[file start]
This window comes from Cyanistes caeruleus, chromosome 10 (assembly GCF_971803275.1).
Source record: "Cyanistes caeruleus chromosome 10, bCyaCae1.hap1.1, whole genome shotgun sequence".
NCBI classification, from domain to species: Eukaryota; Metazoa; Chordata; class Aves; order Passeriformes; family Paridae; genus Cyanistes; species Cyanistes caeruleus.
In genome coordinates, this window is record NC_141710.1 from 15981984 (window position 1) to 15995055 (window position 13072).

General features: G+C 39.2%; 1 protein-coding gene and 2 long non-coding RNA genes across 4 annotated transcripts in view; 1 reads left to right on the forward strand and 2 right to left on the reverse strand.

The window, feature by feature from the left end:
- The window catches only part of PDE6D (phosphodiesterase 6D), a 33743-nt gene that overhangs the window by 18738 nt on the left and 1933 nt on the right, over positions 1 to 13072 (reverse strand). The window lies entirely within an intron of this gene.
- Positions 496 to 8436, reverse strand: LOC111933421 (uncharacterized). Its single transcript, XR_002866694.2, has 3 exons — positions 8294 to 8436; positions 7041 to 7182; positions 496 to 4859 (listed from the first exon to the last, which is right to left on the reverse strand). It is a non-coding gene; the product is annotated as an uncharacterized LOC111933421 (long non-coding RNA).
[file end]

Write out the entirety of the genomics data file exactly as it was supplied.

This window comes from Cyanistes caeruleus, chromosome 10 (assembly GCF_971803275.1).
Source record: "Cyanistes caeruleus chromosome 10, bCyaCae1.hap1.1, whole genome shotgun sequence".
NCBI classification, from domain to species: Eukaryota; Metazoa; Chordata; class Aves; order Passeriformes; family Paridae; genus Cyanistes; species Cyanistes caeruleus.
In genome coordinates, this window is record NC_141710.1 from 15981984 (window position 1) to 15995055 (window position 13072).

General features: G+C 39.2%; 1 protein-coding gene and 2 long non-coding RNA genes across 4 annotated transcripts in view; 1 reads left to right on the forward strand and 2 right to left on the reverse strand.

The window, feature by feature from the left end:
- The window catches only part of PDE6D (phosphodiesterase 6D), a 33743-nt gene that overhangs the window by 18738 nt on the left and 1933 nt on the right, over positions 1 to 13072 (reverse strand). The window lies entirely within an intron of this gene.
- Positions 496 to 8436, reverse strand: LOC111933421 (uncharacterized). Its single transcript, XR_002866694.2, has 3 exons — positions 8294 to 8436; positions 7041 to 7182; positions 496 to 4859 (listed from the first exon to the last, which is right to left on the reverse strand). It is a non-coding gene; the product is annotated as an uncharacterized LOC111933421 (long non-coding RNA).